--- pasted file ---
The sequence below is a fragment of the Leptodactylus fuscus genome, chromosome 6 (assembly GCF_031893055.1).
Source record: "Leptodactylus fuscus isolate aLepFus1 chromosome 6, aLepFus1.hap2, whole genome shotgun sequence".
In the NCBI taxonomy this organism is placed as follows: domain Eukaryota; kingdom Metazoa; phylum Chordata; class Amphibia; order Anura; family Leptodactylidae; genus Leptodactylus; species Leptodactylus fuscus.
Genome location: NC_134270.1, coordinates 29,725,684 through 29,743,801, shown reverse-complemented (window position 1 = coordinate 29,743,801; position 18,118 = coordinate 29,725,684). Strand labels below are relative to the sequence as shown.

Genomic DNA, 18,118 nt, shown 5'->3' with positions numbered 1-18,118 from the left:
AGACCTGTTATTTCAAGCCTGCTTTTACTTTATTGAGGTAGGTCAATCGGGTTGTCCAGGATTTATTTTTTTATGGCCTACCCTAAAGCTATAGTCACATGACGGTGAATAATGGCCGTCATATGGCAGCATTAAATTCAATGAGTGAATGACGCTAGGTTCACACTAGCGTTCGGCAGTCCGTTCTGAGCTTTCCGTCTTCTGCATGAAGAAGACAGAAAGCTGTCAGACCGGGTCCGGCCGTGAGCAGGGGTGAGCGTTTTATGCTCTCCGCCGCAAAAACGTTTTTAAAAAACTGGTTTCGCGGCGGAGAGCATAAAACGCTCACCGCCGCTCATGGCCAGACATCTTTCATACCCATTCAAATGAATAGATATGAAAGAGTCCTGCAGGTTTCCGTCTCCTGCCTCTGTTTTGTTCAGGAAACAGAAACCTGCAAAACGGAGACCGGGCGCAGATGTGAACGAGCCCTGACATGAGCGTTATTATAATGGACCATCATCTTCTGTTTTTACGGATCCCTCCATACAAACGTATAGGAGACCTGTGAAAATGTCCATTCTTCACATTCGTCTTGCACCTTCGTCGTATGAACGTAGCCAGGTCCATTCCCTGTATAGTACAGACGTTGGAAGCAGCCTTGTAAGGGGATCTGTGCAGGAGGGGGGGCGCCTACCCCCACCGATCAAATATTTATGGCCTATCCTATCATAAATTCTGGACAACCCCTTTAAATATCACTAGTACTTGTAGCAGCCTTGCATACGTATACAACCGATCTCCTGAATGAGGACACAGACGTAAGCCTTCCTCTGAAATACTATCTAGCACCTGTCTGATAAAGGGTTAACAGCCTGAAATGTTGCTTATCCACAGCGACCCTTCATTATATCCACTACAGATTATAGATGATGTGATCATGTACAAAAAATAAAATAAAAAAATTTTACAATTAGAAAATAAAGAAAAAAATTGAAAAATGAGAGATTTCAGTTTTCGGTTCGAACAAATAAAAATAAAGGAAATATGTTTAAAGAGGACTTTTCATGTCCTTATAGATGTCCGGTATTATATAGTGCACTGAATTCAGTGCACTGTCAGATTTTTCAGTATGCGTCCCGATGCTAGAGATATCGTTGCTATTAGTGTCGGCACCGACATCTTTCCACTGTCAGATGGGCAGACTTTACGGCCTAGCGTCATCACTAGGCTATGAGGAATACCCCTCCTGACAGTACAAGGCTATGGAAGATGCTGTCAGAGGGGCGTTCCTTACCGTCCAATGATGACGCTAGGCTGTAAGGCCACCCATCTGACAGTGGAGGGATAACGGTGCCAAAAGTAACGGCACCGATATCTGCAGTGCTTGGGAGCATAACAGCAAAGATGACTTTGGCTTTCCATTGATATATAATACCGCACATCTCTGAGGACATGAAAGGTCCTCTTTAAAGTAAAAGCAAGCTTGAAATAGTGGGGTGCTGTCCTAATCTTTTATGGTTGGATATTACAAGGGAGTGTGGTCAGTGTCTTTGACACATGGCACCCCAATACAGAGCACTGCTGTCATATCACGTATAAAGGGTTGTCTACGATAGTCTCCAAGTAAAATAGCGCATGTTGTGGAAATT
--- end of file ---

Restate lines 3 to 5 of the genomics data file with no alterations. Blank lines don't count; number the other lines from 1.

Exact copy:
In the NCBI taxonomy this organism is placed as follows: domain Eukaryota; kingdom Metazoa; phylum Chordata; class Amphibia; order Anura; family Leptodactylidae; genus Leptodactylus; species Leptodactylus fuscus.
Genome location: NC_134270.1, coordinates 29,725,684 through 29,743,801, shown reverse-complemented (window position 1 = coordinate 29,743,801; position 18,118 = coordinate 29,725,684). Strand labels below are relative to the sequence as shown.

Genomic DNA, 18,118 nt, shown 5'->3' with positions numbered 1-18,118 from the left: